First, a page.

“It got pretty scary here for a couple of days. The day after we started bombing, Saddam began launching scuds. The air raid sirens sound, everyone puts on their gas mask and then goes to the scud bunkers. It was pretty scary the first couple of times, but it started getting old. Especially when we shot them all down.” That’s from a letter a friend of mine wrote on March 23, 2003, and posted online earlier this year to mark 10 years since that date. Letters Home, performed by the traveling Griffin Theatre Company, is a play composed of similar letters from troops during the wars in Iraq and Afghanistan. With minimal set design, the show presents soldiers’ experiences of the uncertainty and comradeship of war, in their own words. (LW) Jones Theatre at Washington State University, 7:30 pm, $9-$18


Nov. 13-14

The sinewy, abstract installations by New York City artist Gelah Penn fall somewhere between sketch and sculpture. The site-specific works don’t hang politely on walls or ignore them completely — they take over, as if they grew organically on the gallery walls like alien plants, both utterly beautiful and unsettling. Penn, who has described what she constructs as a “kind of meaty ephemerality,” is the visiting artist of this year’s Visiting Artist Lecture Series. Penn is influenced by film noir and fiction; you know those uneasy sound effects they use in movies at tense moments? Looking at her works can feel sort of like that, in the most fascinating way possible. (LW) Nov. 13: Spokane Falls Community College, 11:30 am; Northwest Museum of Arts & Culture, 6:30 pm; Nov. 14: Eastern Washington University, noon. All free


Nov. 22-23

Billie Joe Armstrong and the men of Green Day wrote the rock opera American Idiot circa 2004, inspired — or pissed off — by the political climate of the Bush era. In 2008, they began a collaboration with Tony Award-winning director Michael Mayer to bring Saint Jimmy and Whatsername to life in a musical adaptation. The punk-rock characters have kicked traditional Broadway characters off the stage with their leather studded boots, taking hundreds of audiences on an emotionally exhausting ride that still leaves them with enough energy for a standing ovation. The tale follows three disaffected suburban youth who flee to the city and find love, addiction, war and apathy. (BN) INB Performing Arts Center, $30-$75, 8 pm


Nov. 24

The string quartet is arguably the best formation of classical instrument ensembles ever created. It contains the proper amount of brilliant voices — the rafter-seizing of the first violin, the meaty middle of the second violin and viola and the steady rudder of the cello. Back for their 35th season, the Spokane String Quartet employs this perfect formation to its highest capabilities, showing off the deeper cuts of the quartet repertoire: John Pickard’s “String Quartet No. 5” and Sir Edward Elgar’s “Quartet in E Minor, Op. 83.” Pay no attention to the boring sound of the piece’s titles; they reflect nothing of the magic that will happen on stage when performed. (LJ) Martin Woldson Theater at the Fox, $12-$20, 3 pm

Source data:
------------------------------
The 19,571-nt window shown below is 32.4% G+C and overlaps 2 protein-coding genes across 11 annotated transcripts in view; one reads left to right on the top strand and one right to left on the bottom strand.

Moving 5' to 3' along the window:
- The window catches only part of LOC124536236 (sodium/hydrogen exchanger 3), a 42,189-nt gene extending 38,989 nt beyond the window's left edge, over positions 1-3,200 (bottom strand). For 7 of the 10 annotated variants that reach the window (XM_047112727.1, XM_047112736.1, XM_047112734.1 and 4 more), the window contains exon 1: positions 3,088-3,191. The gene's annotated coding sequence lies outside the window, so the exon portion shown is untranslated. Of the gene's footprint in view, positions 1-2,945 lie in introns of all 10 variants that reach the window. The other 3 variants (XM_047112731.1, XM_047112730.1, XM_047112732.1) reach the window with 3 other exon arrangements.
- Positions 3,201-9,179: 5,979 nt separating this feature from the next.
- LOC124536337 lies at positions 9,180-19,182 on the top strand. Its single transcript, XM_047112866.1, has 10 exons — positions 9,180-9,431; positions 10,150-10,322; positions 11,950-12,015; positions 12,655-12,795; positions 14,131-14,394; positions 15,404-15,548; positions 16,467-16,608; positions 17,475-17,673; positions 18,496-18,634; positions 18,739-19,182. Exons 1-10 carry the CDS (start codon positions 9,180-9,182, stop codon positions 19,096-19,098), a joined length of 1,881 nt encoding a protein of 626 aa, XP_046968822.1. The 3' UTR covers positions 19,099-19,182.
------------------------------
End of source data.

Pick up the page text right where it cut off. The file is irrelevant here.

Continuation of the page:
Nov. 13-14

Each year a touring ballet company from some larger metropolitan area stops in the Inland Northwest to perform the traditional and beloved story of The Nutcracker in the weeks leading up to the holiday. And this year, Nutcracker fans are in for a treat. The Moscow Ballet — as in the capital of Russia — is set to perform the classic holiday ballet for two nights at the Bing. Though the performance may be a little early in the season for some, it’s unknown whether or when Spokane will get another opportunity like this, as the award-winning Russian company usually sticks to bigger cities on its annual North American tour. It’s bound to be an experience unlike any other Nutcracker performance Spokane has seen. (CS) Bing Crosby Theater, $30-$177, 7:30 pm


Nov. 19

Trent Reznor, the multitalented singer, writer, instrumentalist and composer behind rock outfit Nine Inch Nails, has been busy in the past five years. Since indicating that NIN was no more, he started a music project with his wife, wrote movie scores, won an Oscar and a Grammy and performed at summer festivals. The ever-evolving artist delivered fans a shocking surprise by releasing an eighth NIN album, Hesitation Marks, in August and announced a massive tour that stops in Spokane. A night of Reznor’s haunting industrial rock is paired with opening act Explosion in the Sky’s self-described “cathartic mini-symphonies.” (BN) Spokane Arena, $29.50-$69.50, 7:30 pm


Nov. 22 - Dec. 22

What’s Christmas time without a elegantly adorned, aromatic evergreen tree to brighten the long winter nights? This holiday season, the Spokane Civic Theatre attempts to answer this question through its performance of the holiday-themed musical A Christmas Schooner. The story, based on real historic events, tells the tale of a 19th century schooner on the Great Lakes whose captain risks his life to transport fir trees across the frigid winter waters from Michigan’s Upper Peninsula to Chicago. There, the captain sold the trees mostly to the city’s German immigrants, who celebrated the long-practiced holiday tradition of decorating them inside their homes. The award-winning musical ran for 12 consecutive seasons in Chicago after its original debut in 1996. (CS) Spokane Civic Theatre, $22-$30, Thu-Sat at 7:30 pm, Sun at 2 pm


Nov. 30

The gods of rock and roll have smiled upon Spokane and — perhaps thanks in part to a Hail Mary request by the Inlander earlier this year — Pearl Jam is coming to Spokane for the first time in 20 years. You probably think Pearl Jam is a ’90s band about which we should care little. Wrong. They’re one of the biggest arena rock acts left in the country, and the fall tour that drops them off at the Spokane Arena is almost totally sold out in every city where it stops. Their new album is called Lightning Bolt. It comes out on Oct. 14, and from the few tracks we’ve got our ears on, it’s a return to the aggressive, in-your-grill Pearl Jam of the Vitalogy era. This is going to be a hell of a show. (MB) Spokane Veterans Memorial Arena, $69.50, 7:30 pm

Newport Rodeo & Festival @ Newport Rodeo Grounds

Fri., June 25, 1-9 p.m. and Sat., June 26, 12-9 p.m.